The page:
Courtesy Oregon State University/
Poison hemlock is an invasive weed that is poisonous to livestock when ingested, so keep it out of your hay and pastures.
Many farmers across the country are in the midst of making their first hay of the season. While making hay, it’s important for farmers to notice and remove traces of poison hemlock from their hay or pasture fields.
Native to Europe, poison hemlock is an invasive weed that was introduced as an ornamental plant in the United States during the 1800s. Poison hemlock is potentially poisonous if ingested by livestock (such as goats) or humans in both its vegetative growth stages and when dry.
“This is a classic example of one invasive plant problem that has gotten out of hand, but people may not be as alarmed about it as with other invasive plants because they may not know what it is,” said J. D. Green, extension weed scientist with the University of Kentucky’s College of Agriculture. “There are no state laws that mandate control of it by landowners or along rights-of-way areas.”
Poison hemlock is often found along fencerows, roadways and other areas not used for cropland across the United States. However, in the past several years, poison hemlock’s presence has increased and is now found more frequently in some hay and pasture fields.
If consumed, poison hemlock’s poisoning symptoms appear rather quickly and include nervousness, trembling, muscle weakness, loss of coordination, pupil dilation, coma and eventually death from respiratory failure. While livestock typically refrain from eating poison hemlock in its natural growing state because of its unpalatable taste, they will eat it if no other forage is available or when consuming hay.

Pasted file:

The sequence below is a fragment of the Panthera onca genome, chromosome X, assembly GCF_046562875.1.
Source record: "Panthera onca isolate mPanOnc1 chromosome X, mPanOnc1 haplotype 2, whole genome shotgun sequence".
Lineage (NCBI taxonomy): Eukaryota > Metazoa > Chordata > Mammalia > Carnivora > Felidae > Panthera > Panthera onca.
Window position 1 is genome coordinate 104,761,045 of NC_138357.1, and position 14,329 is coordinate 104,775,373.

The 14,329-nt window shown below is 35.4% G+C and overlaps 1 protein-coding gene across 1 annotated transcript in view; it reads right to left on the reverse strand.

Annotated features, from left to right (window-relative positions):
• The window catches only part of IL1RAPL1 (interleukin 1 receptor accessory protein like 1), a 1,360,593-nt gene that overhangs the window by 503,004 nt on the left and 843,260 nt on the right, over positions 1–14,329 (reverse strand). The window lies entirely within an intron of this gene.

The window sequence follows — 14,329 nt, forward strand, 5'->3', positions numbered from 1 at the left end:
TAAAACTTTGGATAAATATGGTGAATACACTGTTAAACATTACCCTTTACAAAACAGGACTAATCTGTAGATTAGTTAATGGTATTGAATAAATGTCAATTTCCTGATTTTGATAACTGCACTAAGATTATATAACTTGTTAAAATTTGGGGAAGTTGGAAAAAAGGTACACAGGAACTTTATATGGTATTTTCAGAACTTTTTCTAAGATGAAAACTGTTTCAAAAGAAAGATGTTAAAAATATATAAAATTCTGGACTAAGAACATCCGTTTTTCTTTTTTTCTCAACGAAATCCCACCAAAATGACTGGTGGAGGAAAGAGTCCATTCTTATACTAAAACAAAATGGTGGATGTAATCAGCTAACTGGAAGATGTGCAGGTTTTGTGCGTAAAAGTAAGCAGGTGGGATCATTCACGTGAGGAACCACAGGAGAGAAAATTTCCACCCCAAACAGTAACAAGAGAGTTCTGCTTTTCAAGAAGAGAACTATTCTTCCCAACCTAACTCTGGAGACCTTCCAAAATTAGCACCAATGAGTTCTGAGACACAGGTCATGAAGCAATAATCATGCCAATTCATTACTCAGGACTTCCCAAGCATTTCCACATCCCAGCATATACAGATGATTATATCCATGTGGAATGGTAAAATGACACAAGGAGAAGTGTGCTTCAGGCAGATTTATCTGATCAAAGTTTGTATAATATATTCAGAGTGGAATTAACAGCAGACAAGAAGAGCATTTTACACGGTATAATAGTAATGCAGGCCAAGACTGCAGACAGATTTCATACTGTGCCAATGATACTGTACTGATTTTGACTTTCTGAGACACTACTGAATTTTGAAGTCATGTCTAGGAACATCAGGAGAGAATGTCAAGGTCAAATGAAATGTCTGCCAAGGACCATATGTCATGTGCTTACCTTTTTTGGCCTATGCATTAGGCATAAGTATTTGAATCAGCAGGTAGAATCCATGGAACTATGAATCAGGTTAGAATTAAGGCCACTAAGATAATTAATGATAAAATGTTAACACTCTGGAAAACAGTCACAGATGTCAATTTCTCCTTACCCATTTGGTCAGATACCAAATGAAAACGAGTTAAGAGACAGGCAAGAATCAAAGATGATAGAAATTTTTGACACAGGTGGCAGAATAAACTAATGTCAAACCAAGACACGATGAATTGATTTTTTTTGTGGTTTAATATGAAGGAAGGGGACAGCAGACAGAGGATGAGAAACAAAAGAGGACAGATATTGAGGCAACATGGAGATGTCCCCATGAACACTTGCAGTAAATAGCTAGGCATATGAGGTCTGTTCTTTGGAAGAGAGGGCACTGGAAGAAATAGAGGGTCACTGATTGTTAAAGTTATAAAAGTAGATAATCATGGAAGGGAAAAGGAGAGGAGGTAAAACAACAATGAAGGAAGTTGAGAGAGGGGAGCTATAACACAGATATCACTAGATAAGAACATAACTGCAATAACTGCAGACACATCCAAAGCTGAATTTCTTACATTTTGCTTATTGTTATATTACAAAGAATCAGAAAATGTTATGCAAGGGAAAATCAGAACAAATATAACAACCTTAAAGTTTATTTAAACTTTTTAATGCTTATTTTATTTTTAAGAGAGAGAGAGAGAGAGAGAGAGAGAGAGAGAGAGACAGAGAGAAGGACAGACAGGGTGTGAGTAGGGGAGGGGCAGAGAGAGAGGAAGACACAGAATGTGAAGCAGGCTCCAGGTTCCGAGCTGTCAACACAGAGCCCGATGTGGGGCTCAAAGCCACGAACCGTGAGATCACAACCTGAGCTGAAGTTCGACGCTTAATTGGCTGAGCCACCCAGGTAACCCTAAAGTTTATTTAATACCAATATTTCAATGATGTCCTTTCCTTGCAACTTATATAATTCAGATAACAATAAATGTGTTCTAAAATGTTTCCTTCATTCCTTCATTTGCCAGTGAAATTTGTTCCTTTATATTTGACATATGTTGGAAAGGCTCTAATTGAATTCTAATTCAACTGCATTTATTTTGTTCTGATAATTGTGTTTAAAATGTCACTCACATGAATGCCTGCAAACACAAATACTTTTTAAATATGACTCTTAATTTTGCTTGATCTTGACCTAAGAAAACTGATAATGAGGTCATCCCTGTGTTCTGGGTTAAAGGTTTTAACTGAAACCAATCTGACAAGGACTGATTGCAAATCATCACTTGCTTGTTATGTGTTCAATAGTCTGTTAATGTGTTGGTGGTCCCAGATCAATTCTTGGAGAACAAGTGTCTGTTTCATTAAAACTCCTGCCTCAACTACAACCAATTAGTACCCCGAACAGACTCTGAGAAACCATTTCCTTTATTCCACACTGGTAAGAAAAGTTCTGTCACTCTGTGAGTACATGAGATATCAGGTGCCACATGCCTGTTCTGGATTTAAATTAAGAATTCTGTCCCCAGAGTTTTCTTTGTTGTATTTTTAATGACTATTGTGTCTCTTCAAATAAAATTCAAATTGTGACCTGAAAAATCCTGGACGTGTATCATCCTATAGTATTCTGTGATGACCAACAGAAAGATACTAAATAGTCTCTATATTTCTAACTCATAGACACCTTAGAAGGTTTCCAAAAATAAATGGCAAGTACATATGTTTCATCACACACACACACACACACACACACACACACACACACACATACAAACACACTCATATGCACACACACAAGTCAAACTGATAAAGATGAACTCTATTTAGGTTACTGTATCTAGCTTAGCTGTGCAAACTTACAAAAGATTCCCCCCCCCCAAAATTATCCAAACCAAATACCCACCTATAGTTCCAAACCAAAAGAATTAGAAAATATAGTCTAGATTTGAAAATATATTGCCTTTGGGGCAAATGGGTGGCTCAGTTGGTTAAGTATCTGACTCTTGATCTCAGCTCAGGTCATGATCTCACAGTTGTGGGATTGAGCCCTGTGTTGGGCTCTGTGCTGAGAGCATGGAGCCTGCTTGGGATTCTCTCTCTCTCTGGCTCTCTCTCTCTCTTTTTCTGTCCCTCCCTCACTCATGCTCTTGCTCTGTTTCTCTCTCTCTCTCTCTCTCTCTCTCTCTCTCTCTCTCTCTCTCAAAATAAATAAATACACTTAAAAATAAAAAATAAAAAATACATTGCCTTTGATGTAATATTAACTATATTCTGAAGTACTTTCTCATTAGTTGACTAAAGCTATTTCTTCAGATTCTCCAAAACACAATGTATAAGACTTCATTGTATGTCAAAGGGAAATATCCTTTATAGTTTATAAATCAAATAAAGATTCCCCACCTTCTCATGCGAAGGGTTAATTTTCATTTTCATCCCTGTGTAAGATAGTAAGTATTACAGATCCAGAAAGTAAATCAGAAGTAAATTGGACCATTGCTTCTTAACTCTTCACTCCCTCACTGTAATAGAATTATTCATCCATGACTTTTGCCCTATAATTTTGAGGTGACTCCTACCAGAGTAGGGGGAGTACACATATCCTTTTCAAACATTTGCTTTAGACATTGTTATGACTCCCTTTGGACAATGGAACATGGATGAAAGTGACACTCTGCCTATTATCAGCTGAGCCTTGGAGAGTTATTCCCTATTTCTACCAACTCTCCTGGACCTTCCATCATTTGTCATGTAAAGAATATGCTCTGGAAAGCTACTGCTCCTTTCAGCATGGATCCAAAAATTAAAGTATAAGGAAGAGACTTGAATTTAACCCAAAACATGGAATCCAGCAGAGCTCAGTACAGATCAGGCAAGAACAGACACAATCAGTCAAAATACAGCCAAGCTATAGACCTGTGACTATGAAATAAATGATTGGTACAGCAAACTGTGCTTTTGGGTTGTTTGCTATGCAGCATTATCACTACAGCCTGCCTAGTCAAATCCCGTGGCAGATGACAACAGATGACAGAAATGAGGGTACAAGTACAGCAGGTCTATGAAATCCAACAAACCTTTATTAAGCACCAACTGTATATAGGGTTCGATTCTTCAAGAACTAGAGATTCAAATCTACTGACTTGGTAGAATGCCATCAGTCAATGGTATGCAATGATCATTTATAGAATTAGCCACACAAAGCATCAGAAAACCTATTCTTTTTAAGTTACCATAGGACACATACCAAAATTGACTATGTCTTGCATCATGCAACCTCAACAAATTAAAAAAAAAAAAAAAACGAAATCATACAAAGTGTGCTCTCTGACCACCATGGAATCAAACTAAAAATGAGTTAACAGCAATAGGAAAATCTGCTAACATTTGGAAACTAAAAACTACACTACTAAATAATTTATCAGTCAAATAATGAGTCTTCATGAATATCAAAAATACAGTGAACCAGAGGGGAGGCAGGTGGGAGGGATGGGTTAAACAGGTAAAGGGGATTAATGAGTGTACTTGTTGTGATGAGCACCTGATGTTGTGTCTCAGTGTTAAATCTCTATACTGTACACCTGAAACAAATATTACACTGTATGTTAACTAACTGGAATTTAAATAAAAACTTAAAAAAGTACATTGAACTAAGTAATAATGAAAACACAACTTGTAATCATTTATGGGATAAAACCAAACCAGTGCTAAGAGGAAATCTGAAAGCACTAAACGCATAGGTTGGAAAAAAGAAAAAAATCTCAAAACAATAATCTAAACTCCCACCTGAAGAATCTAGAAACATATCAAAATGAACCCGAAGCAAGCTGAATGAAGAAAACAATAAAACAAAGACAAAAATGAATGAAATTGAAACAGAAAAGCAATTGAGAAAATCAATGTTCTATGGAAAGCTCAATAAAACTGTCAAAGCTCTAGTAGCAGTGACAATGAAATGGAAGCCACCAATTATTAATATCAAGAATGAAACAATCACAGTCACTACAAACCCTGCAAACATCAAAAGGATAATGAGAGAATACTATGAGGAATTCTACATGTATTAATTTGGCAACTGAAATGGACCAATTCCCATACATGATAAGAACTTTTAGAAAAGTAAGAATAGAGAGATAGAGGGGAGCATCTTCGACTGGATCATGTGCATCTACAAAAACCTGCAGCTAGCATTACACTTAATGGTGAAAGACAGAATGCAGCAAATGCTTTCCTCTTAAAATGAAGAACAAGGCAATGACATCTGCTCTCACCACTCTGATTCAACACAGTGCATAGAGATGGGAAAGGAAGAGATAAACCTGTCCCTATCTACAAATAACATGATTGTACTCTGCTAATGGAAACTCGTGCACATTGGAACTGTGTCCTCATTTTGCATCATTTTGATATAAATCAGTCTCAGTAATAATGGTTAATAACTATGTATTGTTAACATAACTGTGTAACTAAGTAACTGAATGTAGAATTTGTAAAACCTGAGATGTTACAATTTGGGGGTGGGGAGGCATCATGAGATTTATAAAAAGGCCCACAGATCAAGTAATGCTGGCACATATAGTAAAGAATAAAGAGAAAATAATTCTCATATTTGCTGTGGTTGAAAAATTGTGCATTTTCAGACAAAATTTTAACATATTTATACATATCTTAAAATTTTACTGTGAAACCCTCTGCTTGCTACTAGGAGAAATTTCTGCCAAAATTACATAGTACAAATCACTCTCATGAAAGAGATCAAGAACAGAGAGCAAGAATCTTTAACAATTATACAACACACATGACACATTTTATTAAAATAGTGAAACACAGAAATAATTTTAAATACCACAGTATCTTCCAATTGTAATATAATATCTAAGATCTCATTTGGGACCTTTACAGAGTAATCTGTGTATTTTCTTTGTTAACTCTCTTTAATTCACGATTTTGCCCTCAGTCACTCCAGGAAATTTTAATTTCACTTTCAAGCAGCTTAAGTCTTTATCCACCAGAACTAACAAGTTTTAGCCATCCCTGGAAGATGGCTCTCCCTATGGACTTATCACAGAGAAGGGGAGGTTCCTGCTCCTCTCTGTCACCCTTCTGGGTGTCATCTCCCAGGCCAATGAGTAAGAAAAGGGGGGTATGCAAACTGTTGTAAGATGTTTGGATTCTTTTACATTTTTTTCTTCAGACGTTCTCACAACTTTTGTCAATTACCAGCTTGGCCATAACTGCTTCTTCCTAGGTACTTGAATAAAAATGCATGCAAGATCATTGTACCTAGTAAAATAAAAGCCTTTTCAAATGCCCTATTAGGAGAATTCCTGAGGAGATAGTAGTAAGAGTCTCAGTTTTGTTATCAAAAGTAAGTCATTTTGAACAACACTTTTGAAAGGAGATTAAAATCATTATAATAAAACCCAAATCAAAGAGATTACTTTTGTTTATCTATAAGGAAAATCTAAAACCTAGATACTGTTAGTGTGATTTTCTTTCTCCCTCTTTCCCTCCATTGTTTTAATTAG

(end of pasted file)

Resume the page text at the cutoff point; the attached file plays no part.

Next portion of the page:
Poison hemlock is often confused with Queen Anne’s lace, a nontoxic wildflower. Both plants produce leaves and clusters of small, white flowers that look somewhat similar. However, poison hemlock has smooth stems with purple spots while Queen Anne’s lace has hair along its stem and leaf bases. Peak bloom for poison hemlock is in late May and early June, whereas Queen Anne’s Lace is just beginning to produce flowers at that time.
Ideally, farmers can control poison hemlock with herbicide products, such as 2, 4-D, applied during the plant’s vegetative growth stage in the late winter or early spring or with an herbicide treatment in the fall. Because it’s too late this season to make an application and the plants are in full bloom, growers can still control poison hemlock by mowing the plant before it produces new seeds, which occurs soon after flowering.
Forage producers who find poison hemlock in their fields will want to either mow around the weed when cutting hay or mow and separate it from the other forages.